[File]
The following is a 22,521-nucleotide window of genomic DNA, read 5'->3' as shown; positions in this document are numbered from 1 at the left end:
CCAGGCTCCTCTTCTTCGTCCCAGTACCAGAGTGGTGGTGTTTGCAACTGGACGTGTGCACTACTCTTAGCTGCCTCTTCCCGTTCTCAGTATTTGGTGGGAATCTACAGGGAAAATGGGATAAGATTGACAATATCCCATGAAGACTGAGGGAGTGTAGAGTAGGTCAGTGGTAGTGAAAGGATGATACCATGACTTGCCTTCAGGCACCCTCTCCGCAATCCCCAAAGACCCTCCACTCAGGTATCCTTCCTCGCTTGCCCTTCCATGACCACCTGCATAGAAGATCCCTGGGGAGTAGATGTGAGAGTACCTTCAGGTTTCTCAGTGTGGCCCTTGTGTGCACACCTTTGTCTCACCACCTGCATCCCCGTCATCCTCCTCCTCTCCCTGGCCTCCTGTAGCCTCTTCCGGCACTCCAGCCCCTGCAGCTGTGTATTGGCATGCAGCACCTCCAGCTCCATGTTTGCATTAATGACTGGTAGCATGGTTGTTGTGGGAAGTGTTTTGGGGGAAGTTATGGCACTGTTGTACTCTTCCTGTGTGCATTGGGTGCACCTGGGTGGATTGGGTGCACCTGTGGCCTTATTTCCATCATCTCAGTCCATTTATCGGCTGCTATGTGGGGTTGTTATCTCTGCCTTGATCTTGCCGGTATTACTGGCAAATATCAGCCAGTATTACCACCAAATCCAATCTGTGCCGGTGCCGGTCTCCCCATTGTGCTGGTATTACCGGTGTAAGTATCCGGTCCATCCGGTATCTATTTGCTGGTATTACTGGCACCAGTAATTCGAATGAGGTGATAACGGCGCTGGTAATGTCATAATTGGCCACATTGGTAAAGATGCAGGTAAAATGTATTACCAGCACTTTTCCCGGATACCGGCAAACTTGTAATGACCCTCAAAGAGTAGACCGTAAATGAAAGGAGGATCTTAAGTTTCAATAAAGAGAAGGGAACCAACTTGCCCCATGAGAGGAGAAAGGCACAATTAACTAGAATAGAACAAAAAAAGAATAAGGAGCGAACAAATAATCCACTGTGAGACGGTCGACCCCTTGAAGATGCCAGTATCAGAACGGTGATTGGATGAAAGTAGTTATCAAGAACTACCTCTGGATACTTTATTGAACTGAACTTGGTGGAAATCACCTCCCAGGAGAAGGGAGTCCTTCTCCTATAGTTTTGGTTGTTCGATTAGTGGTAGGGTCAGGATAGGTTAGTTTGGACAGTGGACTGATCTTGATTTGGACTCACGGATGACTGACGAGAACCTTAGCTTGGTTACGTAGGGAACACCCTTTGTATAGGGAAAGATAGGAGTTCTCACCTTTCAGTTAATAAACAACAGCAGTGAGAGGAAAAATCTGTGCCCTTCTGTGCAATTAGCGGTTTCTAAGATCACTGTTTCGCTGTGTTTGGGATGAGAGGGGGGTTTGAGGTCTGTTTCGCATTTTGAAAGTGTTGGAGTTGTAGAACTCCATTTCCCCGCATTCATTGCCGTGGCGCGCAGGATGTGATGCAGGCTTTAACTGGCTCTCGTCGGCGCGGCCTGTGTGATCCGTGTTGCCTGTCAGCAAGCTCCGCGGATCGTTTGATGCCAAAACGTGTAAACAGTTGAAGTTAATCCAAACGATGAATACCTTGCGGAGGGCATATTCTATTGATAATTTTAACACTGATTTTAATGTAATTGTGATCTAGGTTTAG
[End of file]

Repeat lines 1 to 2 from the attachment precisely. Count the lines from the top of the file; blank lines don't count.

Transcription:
The following is a 22,521-nucleotide window of genomic DNA, read 5'->3' as shown; positions in this document are numbered from 1 at the left end:
CCAGGCTCCTCTTCTTCGTCCCAGTACCAGAGTGGTGGTGTTTGCAACTGGACGTGTGCACTACTCTTAGCTGCCTCTTCCCGTTCTCAGTATTTGGTGGGAATCTACAGGGAAAATGGGATAAGATTGACAATATCCCATGAAGACTGAGGGAGTGTAGAGTAGGTCAGTGGTAGTGAAAGGATGATACCATGACTTGCCTTCAGGCACCCTCTCCGCAATCCCCAAAGACCCTCCACTCAGGTATCCTTCCTCGCTTGCCCTTCCATGACCACCTGCATAGAAGATCCCTGGGGAGTAGATGTGAGAGTACCTTCAGGTTTCTCAGTGTGGCCCTTGTGTGCACACCTTTGTCTCACCACCTGCATCCCCGTCATCCTCCTCCTCTCCCTGGCCTCCTGTAGCCTCTTCCGGCACTCCAGCCCCTGCAGCTGTGTATTGGCATGCAGCACCTCCAGCTCCATGTTTGCATTAATGACTGGTAGCATGGTTGTTGTGGGAAGTGTTTTGGGGGAAGTTATGGCACTGTTGTACTCTTCCTGTGTGCATTGGGTGCACCTGGGTGGATTGGGTGCACCTGTGGCCTTATTTCCATCATCTCAGTCCATTTATCGGCTGCTATGTGGGGTTGTTATCTCTGCCTTGATCTTGCCGGTATTACTGGCAAATATCAGCCAGTATTACCACCAAATCCAATCTGTGCCGGTGCCGGTCTCCCCATTGTGCTGGTATTACCGGTGTAAGTATCCGGTCCATCCGGTATCTATTTGCTGGTATTACTGGCACCAGTAATTCGAATGAGGTGATAACGGCGCTGGTAATGTCATAATTGGCCACATTGGTAAAGATGCAGGTAAAATGTATTACCAGCACTTTTCCCGGATACCGGCAAACTTGTAATGACCCTCAAAGAGTAGACCGTAAATGAAAGGAGGATCTTAAGTTTCAATAAAGAGAAGGGAACCAACTTGCCCCATGAGAGGAGAAAGGCACAATTAACTAGAATAGAACAAAAAAAGAATAAGGAGCGAACAAATAATCCACTGTGAGACGGTCGACCCCTTGAAGATGCCAGTATCAGAACGGTGATTGGATGAAAGTAGTTATCAAGAACTACCTCTGGATACTTTATTGAACTGAACTTGGTGGAAATCACCTCCCAGGAGAAGGGAGTCCTTCTCCTATAGTTTTGGTTGTTCGATTAGTGGTAGGGTCAGGATAGGTTAGTTTGGACAGTGGACTGATCTTGATTTGGACTCACGGATGACTGACGAGAACCTTAGCTTGGTTACGTAGGGAACACCCTTTGTATAGGGAAAGATAGGAGTTCTCACCTTTCAGTTAATAAACAACAGCAGTGAGAGGAAAAATCTGTGCCCTTCTGTGCAATTAGCGGTTTCTAAGATCACTGTTTCGCTGTGTTTGGGATGAGAGGGGGGTTTGAGGTCTGTTTCGCATTTTGAAAGTGTTGGAGTTGTAGAACTCCATTTCCCCGCATTCATTGCCGTGGCGCGCAGGATGTGATGCAGGCTTTAACTGGCTCTCGTCGGCGCGGCCTGTGTGATCCGTGTTGCCTGTCAGCAAGCTCCGCGGATCGTTTGATGCCAAAACGTGTAAACAGTTGAAGTTAATCCAAACGATGAATACCTTGCGGAGGGCATATTCTATTGATAATTTTAACACTGATTTTAATGTAATTGTGATCTAGGTTTAG